A New Kid in Animation
If you haven’t seen “Allen Gregory,” then you’re missing out. I know I said that about “Angel,” “Joey” and “The Cleveland Show,” but I mean it this time. This show is gold. The main character of this brilliant show is none other than seven-year-old Allen Gregory DeLongpre, the upper-class, suited-up and spoiled son of two gay dads (actually, one of them is straight, but I’ll get back to that).
If there was ever a character suffering from full-blown narcissism and delusions of grandeur, it is little boy Gregory. If you take the ego of Tony Stark, the lifestyle of Jay Gatsby and the witty dialogue of Dwight Schrute, and stuffed them all in a tiny Woody Allen (after he got fashion advice from Barney Stinson) body, you’d have a pretty good Allen Gregory.
The first episode starts off with Allen attending his first day of public school. He immediately falls in love with his principal, who looks strangely like Jabba the Hutt. I can’t do justice to the scene where he first meets and tells her of all the chemistry they share together. It’s comic gold. And unlike some other shows (cough cough “Glee” cough), the show actually gets better from an already funny pilot episode.
Allen finds himself ever trying to impress the too-cool school bully, Joel Zadak (with a name like that, I’d want to impress him too though). He goes to elaborate lengths to do this, including having his gay dad force everyone in the school to ask same-sex partners to the school dance and convincing the school that he and the principal made a sex tape. The show doesn’t rely on reoccurring gags to make a joke, and it makes good use of the conflict between the gay fathers and Allen’s adopted Cambodian sister.
To start, Allen’s actual father, Richard is constantly belittling his life-partner Jeremy. While Jeremy is always reasonable and presents arguments quite logically, everyone always attacks him for having such terrible, destructive ideas. To make things even more dysfunctional, Jeremy isn’t even gay. He just loves Richard, and so he puts up with his awful ideas, abusive words and terrible parenting. It’s quite amusing to watch.
Allen’s sister Julie has really, really nerdy friends, which made me love the show even more. Her friends are the epitome of friendless geeks, which is great, because everyone can relate to their social ostracism in some way or another. The juxtaposition between Allen’s sense of grandeur and Julie’s sense of insignificance in school is very well-written too.
I’m not a huge fan of Jonah Hill, who voices Allen Gregory and is one of the main writers of the show. For that matter, I’m definitely not a huge Jarrad Paul fan, who writes the show (if you’re not familiar with his work, think of “Yes Man” and then try not to throw up everywhere).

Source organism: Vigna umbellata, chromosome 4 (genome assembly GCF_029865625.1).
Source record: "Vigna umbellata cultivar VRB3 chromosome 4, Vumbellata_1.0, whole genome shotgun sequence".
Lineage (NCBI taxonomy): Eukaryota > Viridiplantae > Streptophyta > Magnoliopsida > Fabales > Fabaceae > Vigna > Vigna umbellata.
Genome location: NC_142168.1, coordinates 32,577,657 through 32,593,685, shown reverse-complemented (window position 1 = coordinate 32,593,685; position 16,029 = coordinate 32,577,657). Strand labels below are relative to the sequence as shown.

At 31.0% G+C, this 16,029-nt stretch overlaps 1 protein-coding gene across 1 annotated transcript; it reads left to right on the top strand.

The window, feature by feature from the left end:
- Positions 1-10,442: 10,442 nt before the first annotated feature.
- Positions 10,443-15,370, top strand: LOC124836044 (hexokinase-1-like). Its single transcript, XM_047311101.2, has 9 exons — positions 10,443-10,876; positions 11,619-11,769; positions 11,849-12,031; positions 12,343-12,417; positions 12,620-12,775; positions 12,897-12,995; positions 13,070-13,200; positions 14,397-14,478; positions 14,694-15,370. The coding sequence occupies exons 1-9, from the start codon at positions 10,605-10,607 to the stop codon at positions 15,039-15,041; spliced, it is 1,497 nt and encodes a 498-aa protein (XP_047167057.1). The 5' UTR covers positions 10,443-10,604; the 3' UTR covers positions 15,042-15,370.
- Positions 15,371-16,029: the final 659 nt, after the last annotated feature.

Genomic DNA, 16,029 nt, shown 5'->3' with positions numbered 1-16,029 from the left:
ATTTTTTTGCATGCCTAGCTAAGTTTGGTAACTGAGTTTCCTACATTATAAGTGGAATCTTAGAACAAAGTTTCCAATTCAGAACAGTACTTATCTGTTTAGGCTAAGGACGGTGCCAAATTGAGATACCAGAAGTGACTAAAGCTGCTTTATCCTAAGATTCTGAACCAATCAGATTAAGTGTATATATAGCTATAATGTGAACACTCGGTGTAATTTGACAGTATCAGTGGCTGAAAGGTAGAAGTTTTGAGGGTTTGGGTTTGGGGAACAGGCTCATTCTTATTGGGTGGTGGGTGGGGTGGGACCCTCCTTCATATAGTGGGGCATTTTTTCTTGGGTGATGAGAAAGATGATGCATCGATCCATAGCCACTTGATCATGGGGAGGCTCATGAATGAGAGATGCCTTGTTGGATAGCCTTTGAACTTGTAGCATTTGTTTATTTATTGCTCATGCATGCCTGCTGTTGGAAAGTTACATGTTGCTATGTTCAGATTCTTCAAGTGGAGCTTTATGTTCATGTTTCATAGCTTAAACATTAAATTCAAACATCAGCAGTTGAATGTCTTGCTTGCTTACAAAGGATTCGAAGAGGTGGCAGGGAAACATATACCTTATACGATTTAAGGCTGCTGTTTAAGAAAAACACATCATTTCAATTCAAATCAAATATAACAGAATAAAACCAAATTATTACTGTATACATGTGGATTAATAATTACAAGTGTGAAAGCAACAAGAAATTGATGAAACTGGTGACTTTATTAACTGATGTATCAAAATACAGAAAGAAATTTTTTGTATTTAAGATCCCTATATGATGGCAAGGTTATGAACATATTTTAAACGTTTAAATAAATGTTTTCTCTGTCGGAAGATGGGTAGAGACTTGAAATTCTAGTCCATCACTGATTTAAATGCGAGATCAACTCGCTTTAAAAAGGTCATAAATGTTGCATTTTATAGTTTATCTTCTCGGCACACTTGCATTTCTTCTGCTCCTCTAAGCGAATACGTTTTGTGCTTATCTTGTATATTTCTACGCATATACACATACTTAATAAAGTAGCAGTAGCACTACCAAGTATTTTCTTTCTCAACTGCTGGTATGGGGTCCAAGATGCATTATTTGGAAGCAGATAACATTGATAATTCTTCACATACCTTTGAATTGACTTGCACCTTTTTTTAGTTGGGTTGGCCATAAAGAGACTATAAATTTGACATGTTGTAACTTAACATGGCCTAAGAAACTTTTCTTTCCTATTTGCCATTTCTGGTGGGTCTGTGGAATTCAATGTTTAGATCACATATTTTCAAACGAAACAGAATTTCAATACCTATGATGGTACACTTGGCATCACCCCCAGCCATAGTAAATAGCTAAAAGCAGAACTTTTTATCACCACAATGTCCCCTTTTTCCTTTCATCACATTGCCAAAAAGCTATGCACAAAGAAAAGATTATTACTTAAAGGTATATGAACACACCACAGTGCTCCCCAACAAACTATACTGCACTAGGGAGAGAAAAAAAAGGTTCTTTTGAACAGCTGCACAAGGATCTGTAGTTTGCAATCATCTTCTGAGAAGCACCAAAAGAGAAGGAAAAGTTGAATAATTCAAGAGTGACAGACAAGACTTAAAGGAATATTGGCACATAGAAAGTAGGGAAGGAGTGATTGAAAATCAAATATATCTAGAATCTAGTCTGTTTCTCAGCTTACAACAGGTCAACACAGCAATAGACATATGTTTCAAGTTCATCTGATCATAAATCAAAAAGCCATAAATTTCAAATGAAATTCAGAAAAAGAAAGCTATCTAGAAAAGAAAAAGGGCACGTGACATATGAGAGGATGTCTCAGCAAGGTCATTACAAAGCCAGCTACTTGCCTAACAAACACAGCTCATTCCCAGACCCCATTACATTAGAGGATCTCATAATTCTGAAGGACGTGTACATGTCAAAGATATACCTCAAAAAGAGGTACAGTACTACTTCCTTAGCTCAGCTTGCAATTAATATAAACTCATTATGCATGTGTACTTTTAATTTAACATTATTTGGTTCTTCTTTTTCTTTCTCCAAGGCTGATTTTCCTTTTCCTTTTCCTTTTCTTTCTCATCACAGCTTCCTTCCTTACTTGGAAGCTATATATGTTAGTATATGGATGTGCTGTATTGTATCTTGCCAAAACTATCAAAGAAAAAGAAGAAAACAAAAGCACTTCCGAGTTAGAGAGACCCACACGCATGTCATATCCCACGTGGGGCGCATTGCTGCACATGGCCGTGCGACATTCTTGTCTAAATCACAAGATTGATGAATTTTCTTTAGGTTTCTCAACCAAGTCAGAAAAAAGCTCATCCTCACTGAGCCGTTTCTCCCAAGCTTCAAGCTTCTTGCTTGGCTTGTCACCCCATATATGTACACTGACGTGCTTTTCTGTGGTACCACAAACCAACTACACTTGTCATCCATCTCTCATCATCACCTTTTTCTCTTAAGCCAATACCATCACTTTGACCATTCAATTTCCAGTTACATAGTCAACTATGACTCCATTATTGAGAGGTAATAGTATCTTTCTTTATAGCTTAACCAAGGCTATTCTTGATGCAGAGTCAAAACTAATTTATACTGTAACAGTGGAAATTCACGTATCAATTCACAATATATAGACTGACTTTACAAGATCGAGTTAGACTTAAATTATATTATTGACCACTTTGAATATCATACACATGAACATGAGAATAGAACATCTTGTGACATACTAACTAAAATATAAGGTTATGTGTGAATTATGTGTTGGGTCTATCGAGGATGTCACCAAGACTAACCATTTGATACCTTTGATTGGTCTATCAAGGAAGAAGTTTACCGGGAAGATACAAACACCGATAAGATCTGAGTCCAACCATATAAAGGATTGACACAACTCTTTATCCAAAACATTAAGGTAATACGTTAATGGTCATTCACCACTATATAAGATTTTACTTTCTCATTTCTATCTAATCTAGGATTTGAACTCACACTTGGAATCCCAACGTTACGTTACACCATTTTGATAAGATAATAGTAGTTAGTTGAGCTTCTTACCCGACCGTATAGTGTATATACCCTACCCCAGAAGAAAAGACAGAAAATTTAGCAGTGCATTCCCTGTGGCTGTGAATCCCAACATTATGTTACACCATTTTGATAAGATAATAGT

However, I will say that this show really surprised me. I didn’t think I could get past Jonah’s extremely distinct voice, but the show definitely has a way of grasping the viewer. You just want to stay and watch Allen boss around his co-student/friend-turned-secretary/slave. You want to see everyone in the DeLongpre family abuse Jeremy. There’s nothing better than watching a cartoon child cry when they realize they have no friends. Really. It’s awesome.
I think what stands out above everything else is how well-written the whole show is. There aren’t any static characters in this show. Everyone has a full, fleshed-out personality. They all have motives and the audience understands them. I think what’s interesting is that it seems like every character is almost an exaggerated caricature of a specific trait. Allen, for example, personifies the fear that we aren’t good enough. He’s always trying to prove how great he is to everyone. Richard is the stereotypical parent in that he feels like his ideas are always perfect and great. Every character in the show has a bit of normalcy within them. This makes it very easy for a viewer to identify with not just one, but many characters on some level or another.
It would be really difficult and time-consuming to list all the people that would enjoy this show, so instead, I’m going to give a description of the type of people that wouldn’t enjoy this show: You have an aversion to laughing; you hate witty TV shows, and you don’t like any of the other Fox animated series.
If you meet at least one of the criteria above, then definitely don’t watch Fox on Sundays at 8:30 p.m. You’ll be sorely disappointed by how not disappointed you are.
Rating: 5 out of 5